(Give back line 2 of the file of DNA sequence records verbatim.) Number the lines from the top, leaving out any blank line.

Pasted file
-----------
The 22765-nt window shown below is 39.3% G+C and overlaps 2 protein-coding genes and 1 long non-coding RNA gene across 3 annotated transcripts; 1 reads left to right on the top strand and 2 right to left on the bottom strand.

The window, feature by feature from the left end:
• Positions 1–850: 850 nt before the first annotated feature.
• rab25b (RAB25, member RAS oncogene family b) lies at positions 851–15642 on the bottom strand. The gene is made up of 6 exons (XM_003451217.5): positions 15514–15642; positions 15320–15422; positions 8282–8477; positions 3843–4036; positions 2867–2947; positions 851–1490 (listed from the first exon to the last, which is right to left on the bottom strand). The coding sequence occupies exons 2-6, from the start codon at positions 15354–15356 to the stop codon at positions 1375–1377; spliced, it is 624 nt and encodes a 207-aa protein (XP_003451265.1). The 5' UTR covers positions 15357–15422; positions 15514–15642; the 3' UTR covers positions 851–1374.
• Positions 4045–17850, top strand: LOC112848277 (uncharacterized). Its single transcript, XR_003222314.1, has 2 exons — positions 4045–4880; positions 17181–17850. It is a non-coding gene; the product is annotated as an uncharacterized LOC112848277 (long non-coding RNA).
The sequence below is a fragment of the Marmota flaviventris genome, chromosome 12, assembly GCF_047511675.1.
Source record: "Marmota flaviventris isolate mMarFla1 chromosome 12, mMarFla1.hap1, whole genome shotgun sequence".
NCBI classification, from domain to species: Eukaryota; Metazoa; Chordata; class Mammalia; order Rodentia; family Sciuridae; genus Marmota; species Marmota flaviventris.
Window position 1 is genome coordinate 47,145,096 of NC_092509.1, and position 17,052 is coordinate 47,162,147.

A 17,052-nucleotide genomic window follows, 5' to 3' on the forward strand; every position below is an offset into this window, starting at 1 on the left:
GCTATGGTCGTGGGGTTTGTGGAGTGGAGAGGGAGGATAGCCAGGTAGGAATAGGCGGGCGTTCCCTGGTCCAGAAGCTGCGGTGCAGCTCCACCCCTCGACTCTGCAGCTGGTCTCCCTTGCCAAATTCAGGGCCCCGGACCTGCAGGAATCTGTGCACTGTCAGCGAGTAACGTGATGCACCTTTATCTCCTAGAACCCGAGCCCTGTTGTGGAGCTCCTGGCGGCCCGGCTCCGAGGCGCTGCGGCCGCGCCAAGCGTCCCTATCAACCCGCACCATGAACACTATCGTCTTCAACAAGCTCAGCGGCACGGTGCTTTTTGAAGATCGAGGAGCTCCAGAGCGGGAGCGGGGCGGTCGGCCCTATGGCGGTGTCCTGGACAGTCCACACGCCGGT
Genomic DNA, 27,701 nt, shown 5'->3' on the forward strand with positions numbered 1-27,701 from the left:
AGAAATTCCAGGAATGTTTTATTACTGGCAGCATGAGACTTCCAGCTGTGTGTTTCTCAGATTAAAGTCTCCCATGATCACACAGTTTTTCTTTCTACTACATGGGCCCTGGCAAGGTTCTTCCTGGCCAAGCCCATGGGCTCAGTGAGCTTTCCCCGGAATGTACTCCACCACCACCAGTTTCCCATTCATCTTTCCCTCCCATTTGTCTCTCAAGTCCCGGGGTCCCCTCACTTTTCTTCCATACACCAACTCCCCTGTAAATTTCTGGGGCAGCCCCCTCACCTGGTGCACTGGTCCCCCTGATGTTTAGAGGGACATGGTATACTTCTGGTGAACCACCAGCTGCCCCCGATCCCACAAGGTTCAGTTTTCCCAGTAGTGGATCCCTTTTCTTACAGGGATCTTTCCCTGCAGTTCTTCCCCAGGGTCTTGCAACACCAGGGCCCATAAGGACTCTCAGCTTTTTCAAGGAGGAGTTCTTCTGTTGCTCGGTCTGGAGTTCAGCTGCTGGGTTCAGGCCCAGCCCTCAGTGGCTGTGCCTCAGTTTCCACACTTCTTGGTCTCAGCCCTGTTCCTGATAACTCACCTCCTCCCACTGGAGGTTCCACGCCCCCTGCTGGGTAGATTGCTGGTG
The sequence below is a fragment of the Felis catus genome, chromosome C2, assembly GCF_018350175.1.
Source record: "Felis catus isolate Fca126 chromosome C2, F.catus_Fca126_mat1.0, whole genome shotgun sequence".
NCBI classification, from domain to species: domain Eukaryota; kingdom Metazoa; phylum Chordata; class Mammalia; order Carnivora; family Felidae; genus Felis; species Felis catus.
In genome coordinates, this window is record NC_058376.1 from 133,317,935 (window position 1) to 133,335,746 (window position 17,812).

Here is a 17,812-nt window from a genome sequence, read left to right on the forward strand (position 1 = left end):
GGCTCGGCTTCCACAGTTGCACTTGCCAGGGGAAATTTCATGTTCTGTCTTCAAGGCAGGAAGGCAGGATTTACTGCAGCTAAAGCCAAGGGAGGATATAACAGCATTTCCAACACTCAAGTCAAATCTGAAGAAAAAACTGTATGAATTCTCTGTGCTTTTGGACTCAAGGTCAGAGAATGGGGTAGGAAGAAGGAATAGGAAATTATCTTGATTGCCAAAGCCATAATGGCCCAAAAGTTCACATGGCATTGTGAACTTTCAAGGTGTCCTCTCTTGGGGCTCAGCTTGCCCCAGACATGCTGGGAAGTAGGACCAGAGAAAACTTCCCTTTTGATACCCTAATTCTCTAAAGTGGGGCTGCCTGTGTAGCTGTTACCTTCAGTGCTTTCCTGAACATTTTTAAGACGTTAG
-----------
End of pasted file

The window, feature by feature from the left end: